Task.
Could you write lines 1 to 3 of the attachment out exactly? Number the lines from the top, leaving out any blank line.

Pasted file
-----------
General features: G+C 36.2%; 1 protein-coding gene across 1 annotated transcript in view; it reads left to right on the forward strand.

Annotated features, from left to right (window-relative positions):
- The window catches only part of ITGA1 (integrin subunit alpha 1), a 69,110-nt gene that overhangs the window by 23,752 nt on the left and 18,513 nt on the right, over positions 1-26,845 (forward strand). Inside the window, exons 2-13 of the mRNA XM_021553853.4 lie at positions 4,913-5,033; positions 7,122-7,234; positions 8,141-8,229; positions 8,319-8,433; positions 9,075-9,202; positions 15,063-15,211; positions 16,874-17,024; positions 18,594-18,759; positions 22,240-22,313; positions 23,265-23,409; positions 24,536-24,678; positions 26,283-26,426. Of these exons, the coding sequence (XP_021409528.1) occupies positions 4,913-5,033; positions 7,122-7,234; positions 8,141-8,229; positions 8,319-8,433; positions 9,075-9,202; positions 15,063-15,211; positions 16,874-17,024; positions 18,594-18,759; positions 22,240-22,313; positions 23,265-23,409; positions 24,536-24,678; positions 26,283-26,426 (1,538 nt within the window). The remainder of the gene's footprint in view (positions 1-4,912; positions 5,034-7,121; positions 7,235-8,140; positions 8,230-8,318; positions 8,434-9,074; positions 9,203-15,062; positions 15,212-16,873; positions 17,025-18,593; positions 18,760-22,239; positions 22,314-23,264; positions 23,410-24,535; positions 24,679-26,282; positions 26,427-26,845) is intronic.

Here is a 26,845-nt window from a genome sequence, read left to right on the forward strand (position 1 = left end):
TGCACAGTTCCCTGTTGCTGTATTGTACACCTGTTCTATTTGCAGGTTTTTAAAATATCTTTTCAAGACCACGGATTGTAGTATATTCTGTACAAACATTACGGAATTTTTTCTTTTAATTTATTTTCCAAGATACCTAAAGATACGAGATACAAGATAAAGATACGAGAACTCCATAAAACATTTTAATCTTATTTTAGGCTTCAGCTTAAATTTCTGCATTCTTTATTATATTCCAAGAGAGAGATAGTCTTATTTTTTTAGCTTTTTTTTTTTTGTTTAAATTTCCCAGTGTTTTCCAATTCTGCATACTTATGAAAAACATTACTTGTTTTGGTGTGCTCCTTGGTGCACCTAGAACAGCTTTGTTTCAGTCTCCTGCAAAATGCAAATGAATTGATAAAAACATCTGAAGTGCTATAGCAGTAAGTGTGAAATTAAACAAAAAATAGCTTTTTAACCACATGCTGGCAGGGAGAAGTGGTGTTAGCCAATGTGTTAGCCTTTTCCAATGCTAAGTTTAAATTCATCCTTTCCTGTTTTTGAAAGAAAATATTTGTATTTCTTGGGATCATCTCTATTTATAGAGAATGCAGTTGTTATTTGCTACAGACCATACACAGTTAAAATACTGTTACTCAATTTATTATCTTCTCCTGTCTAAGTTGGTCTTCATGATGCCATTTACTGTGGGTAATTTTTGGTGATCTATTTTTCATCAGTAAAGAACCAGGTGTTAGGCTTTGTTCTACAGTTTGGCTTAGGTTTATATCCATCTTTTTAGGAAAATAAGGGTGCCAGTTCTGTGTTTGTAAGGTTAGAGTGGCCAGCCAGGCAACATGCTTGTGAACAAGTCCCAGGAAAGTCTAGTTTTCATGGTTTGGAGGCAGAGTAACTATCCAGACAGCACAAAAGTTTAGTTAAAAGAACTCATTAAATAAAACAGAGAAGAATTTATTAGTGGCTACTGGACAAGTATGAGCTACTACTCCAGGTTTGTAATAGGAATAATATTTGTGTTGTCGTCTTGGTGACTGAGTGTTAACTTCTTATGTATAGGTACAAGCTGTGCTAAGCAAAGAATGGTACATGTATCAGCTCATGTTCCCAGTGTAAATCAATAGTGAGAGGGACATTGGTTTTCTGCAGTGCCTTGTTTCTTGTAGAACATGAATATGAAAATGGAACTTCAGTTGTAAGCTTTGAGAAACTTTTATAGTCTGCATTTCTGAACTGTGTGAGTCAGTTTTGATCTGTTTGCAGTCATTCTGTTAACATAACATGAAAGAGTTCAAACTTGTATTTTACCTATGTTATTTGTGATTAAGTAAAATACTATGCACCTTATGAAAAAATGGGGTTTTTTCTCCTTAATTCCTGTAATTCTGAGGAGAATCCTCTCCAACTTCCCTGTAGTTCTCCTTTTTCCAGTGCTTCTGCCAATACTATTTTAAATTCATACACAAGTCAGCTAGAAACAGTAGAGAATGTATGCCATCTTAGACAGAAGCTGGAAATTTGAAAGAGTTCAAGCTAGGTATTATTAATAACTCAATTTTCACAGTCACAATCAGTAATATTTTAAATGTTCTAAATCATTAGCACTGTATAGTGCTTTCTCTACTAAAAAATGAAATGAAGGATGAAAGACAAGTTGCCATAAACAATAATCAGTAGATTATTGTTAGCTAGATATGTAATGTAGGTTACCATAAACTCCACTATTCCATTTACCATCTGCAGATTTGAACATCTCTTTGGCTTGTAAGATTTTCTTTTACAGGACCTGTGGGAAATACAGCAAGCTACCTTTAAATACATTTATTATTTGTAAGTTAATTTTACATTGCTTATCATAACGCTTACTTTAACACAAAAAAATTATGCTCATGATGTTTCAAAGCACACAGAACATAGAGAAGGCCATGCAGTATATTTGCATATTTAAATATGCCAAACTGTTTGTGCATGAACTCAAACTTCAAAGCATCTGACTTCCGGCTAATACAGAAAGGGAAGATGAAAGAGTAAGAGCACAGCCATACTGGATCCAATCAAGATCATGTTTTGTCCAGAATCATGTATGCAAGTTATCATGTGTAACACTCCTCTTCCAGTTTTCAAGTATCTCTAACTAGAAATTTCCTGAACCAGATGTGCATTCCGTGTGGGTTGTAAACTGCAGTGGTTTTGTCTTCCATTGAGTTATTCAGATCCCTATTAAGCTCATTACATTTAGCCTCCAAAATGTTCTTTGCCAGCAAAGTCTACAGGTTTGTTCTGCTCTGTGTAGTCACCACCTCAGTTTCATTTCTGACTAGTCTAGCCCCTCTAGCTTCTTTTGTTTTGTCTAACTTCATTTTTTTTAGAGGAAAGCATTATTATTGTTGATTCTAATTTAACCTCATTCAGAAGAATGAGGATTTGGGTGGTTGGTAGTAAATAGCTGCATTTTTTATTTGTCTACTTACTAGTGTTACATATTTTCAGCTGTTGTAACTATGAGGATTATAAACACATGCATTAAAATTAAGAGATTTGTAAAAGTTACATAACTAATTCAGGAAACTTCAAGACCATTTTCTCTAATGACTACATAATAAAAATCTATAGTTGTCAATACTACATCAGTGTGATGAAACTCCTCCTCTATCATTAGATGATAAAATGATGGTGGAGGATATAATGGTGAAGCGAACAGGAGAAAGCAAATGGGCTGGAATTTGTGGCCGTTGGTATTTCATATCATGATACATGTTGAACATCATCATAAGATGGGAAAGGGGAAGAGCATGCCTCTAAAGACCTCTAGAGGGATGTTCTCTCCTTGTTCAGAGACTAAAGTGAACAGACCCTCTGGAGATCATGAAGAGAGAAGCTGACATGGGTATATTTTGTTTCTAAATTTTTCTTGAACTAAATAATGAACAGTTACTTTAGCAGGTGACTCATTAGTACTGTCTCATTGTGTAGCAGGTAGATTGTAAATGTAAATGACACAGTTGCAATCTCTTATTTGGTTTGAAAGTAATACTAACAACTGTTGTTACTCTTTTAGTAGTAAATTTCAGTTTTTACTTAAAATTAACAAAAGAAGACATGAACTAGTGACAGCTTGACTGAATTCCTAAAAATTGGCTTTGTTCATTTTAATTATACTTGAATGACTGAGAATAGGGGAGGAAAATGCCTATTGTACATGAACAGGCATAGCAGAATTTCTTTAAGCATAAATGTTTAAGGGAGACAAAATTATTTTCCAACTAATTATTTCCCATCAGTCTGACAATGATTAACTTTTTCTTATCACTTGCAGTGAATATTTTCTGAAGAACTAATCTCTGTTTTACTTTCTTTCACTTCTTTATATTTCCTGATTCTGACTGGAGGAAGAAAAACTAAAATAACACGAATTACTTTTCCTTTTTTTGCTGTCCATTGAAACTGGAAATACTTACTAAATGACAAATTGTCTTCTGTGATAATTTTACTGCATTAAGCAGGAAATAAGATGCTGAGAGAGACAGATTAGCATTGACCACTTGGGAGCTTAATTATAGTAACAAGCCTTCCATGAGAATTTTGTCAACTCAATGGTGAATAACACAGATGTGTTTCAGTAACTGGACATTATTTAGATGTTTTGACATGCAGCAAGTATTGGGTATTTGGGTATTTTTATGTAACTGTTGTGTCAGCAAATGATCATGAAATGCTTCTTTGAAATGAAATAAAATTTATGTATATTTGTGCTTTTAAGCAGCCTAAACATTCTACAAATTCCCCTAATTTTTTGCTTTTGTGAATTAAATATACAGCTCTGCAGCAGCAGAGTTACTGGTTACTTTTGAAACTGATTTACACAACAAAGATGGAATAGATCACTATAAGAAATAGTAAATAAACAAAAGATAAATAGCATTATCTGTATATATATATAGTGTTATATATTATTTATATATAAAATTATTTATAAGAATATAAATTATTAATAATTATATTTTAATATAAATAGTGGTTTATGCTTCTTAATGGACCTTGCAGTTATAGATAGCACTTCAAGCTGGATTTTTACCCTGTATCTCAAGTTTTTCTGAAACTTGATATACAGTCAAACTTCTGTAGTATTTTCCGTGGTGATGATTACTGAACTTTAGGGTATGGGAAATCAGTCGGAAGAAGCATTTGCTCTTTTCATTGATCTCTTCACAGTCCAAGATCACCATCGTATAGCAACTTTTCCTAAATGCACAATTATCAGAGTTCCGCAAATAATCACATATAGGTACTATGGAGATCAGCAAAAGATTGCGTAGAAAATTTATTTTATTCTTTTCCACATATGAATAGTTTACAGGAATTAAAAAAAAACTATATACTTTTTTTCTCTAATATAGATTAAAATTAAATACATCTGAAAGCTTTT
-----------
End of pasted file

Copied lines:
General features: G+C 36.2%; 1 protein-coding gene across 1 annotated transcript in view; it reads left to right on the forward strand.

Annotated features, from left to right (window-relative positions):
- The window catches only part of ITGA1 (integrin subunit alpha 1), a 69,110-nt gene that overhangs the window by 23,752 nt on the left and 18,513 nt on the right, over positions 1-26,845 (forward strand). Inside the window, exons 2-13 of the mRNA XM_021553853.4 lie at positions 4,913-5,033; positions 7,122-7,234; positions 8,141-8,229; positions 8,319-8,433; positions 9,075-9,202; positions 15,063-15,211; positions 16,874-17,024; positions 18,594-18,759; positions 22,240-22,313; positions 23,265-23,409; positions 24,536-24,678; positions 26,283-26,426. Of these exons, the coding sequence (XP_021409528.1) occupies positions 4,913-5,033; positions 7,122-7,234; positions 8,141-8,229; positions 8,319-8,433; positions 9,075-9,202; positions 15,063-15,211; positions 16,874-17,024; positions 18,594-18,759; positions 22,240-22,313; positions 23,265-23,409; positions 24,536-24,678; positions 26,283-26,426 (1,538 nt within the window). The remainder of the gene's footprint in view (positions 1-4,912; positions 5,034-7,121; positions 7,235-8,140; positions 8,230-8,318; positions 8,434-9,074; positions 9,203-15,062; positions 15,212-16,873; positions 17,025-18,593; positions 18,760-22,239; positions 22,314-23,264; positions 23,410-24,535; positions 24,679-26,282; positions 26,427-26,845) is intronic.